by Irving Kenneth Zola


Your head is turned to one side and the flickering candle lights up your greying hair. You smile as I begin to caress you and let your hand rest on my shoulder. You look so peaceful.

Peaceful. . . .I used to cringe when anyone described a relationship in those terms. And yet that's what I feel with you....peaceful, safe, comfortable. Can I really be in a relationship without turmoil....without longing.......without pain? A part of me gets scared when I let this in, makes me feel it shouldn't be so easy.

You move your head without opening your eyes and I remember when we first met. It was an outdoor concert, and I claimed that the only place I could park my wheelchair...and still hear was next to your Amigo. It was a lie. From the outset, we were very straightforward, careful to define the boundaries and problems.....all before we ever touched. Both of us said we had a lifestyle that we wanted to continue. Both of us said we were too old to make long-term plans. Both of us said we didn't know what the word 'love' meant.

But it's been a long time and here we are....still together. No commitments.....and still we manage to see each other weekly.

We've talked about moving closer together, but not together. You complained that it was too far to park and walk - sometimes you said waddle -- from your car to my apartment. I matched you complaint for complaint. With my sixty plus years bumping over even a one inch curb wasn't as easy as it once was.

And so we negotiate. No promises and yet when one of us is hurting, the other seems to know and is there.

When we first got together I used all the curbs and thresholds I had to bump over as an excuse for tiredness and a need to stay over. You countered that it was all downhill to my house.

You're beginning to make sounds like a purring kitten. I smile happily and want to say something. You told me once about another man who always spoke during love-making. I rarely do. I'm afraid I'll say the wrong thing. Besides, tonight you told me we'd have to be extra quiet so we would not wake up your grandson.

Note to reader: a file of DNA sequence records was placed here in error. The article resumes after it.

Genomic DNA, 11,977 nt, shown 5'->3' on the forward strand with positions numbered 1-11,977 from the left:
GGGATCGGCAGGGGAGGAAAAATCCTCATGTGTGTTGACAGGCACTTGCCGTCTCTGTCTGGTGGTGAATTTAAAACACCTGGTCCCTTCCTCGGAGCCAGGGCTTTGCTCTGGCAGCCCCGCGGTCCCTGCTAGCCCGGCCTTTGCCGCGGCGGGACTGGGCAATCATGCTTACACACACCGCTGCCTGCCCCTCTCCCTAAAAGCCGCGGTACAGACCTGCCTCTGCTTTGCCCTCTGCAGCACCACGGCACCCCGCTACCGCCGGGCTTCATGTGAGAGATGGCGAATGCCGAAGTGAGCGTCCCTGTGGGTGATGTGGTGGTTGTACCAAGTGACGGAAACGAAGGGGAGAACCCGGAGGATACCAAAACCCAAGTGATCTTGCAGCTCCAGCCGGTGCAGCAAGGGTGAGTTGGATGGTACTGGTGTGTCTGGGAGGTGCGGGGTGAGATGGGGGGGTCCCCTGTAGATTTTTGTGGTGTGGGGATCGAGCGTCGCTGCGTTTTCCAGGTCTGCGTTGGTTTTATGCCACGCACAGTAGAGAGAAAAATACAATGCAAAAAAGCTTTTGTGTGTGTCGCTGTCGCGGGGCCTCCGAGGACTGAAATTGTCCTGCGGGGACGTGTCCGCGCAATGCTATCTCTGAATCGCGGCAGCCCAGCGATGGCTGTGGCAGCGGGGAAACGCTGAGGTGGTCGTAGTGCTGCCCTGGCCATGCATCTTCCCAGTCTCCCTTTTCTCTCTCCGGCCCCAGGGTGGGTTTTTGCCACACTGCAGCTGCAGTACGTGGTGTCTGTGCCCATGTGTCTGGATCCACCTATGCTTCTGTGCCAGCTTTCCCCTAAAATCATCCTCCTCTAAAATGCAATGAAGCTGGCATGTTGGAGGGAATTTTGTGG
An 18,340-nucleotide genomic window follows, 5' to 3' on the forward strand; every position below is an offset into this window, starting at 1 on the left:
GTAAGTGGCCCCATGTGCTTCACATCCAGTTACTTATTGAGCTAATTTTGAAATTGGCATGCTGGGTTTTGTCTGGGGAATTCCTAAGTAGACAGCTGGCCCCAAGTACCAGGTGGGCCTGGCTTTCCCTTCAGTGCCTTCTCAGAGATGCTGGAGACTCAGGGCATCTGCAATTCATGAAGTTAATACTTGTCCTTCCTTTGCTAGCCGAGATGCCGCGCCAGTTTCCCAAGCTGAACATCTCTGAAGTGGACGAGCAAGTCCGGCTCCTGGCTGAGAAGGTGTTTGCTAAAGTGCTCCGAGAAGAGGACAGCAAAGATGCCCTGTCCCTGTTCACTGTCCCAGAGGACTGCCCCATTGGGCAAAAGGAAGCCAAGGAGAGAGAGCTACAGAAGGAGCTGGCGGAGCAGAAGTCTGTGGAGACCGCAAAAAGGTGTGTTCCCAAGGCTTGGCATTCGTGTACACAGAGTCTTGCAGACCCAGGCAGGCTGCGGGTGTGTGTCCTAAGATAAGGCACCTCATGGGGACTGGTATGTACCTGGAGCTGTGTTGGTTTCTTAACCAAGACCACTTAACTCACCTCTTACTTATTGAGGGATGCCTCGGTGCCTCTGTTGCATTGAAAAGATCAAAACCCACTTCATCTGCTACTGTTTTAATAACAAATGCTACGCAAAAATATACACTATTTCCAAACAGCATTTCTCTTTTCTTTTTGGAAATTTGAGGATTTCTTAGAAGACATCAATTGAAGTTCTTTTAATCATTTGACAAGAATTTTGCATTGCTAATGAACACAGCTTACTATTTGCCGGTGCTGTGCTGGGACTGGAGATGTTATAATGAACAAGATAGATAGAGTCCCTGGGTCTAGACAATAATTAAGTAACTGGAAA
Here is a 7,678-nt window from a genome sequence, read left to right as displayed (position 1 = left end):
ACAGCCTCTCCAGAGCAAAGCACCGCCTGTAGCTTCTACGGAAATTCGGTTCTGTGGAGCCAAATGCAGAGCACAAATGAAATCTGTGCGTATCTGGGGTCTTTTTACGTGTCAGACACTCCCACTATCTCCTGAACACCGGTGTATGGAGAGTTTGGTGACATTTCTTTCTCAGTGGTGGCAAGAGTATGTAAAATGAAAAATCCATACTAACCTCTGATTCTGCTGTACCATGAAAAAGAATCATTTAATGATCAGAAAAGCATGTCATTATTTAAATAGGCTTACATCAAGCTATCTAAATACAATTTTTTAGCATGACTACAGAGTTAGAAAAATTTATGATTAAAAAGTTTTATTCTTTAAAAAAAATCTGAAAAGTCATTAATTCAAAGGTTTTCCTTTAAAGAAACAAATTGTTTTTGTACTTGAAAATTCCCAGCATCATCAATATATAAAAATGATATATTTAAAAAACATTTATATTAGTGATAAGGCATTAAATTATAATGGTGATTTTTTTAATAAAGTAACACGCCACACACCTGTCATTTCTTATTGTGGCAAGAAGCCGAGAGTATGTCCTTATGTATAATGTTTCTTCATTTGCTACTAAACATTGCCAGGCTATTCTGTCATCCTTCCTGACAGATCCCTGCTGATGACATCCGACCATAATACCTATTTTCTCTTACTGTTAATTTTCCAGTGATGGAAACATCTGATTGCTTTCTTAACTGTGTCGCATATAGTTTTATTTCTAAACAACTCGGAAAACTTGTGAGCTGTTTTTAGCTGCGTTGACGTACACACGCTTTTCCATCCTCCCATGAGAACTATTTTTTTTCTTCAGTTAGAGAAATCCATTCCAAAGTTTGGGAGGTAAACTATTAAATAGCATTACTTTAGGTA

I once tried to compose a poem for you, but that didn't work. Another time I wrote you a letter but I tore it up. I did once sing you all the lyrics to My Funny Valentine. You smiled and claimed I was just trying to prove that I didn't have Alzheimers.

I fear that after all our hesitations, all our fumblings, if I use the word love.....I'll be reneging. You'll think I'm just trying to overwhelm extract forever-like promises.

When we first became lovers you said older women get very dry and like to go slower. I told you that older men aren't in such a hurry any more.

You reach down and touch my head. With both your hands you push me in deeper.

Why aren't there any words that do as well? Is 'love' just something to fill the space when we can't think of anything else to say? But 'care' and 'appreciate' seem so bland. Yet part of me wants to be be be independent.

I didn't even tell you about my birthday, or invite you to share it with me. I wasn't afraid you'd refuse, but just that you'd think I was asking more of you than you wanted to give. I did the same thing when I went in for those tests last year. Scared as I was, I didn't tell you or my children. I went alone.

A woman who knows me quite well once said that I need not put everything into words. Maybe I don't.

Your breathing is coming faster. Your lips part as if you're about to sigh. Feel me now. Feel my hands. Let my lips, my fingers, my tongue say what I won't let my voice repeat.

Your hips rise off the bed and I hold onto your buttocks as if they were an anchor. And as I suck into you deeply, I fairly shout, "I love you. . . .I love you," but only your vagina hears.


copyright Irving Kenneth Zola